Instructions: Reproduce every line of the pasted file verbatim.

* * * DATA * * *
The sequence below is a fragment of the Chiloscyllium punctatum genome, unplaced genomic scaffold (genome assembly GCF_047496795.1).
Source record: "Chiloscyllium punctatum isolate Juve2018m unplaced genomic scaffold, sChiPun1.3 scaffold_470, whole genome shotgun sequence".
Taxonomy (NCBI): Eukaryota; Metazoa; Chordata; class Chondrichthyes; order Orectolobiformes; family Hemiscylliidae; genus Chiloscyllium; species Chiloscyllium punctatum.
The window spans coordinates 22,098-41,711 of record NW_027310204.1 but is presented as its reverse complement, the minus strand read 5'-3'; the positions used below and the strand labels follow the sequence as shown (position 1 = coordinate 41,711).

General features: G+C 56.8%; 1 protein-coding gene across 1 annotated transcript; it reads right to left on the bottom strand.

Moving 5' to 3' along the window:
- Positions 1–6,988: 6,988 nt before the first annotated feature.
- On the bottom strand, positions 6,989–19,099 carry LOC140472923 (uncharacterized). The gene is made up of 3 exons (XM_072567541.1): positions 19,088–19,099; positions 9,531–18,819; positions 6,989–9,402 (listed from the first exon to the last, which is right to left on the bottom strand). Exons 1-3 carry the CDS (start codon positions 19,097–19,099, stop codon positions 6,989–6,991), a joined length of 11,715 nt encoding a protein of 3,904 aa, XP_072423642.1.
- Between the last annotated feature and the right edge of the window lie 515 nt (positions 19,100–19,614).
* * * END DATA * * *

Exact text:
The sequence below is a fragment of the Chiloscyllium punctatum genome, unplaced genomic scaffold (genome assembly GCF_047496795.1).
Source record: "Chiloscyllium punctatum isolate Juve2018m unplaced genomic scaffold, sChiPun1.3 scaffold_470, whole genome shotgun sequence".
Taxonomy (NCBI): Eukaryota; Metazoa; Chordata; class Chondrichthyes; order Orectolobiformes; family Hemiscylliidae; genus Chiloscyllium; species Chiloscyllium punctatum.
The window spans coordinates 22,098-41,711 of record NW_027310204.1 but is presented as its reverse complement, the minus strand read 5'-3'; the positions used below and the strand labels follow the sequence as shown (position 1 = coordinate 41,711).

General features: G+C 56.8%; 1 protein-coding gene across 1 annotated transcript; it reads right to left on the bottom strand.

Moving 5' to 3' along the window:
- Positions 1–6,988: 6,988 nt before the first annotated feature.
- On the bottom strand, positions 6,989–19,099 carry LOC140472923 (uncharacterized). The gene is made up of 3 exons (XM_072567541.1): positions 19,088–19,099; positions 9,531–18,819; positions 6,989–9,402 (listed from the first exon to the last, which is right to left on the bottom strand). Exons 1-3 carry the CDS (start codon positions 19,097–19,099, stop codon positions 6,989–6,991), a joined length of 11,715 nt encoding a protein of 3,904 aa, XP_072423642.1.
- Between the last annotated feature and the right edge of the window lie 515 nt (positions 19,100–19,614).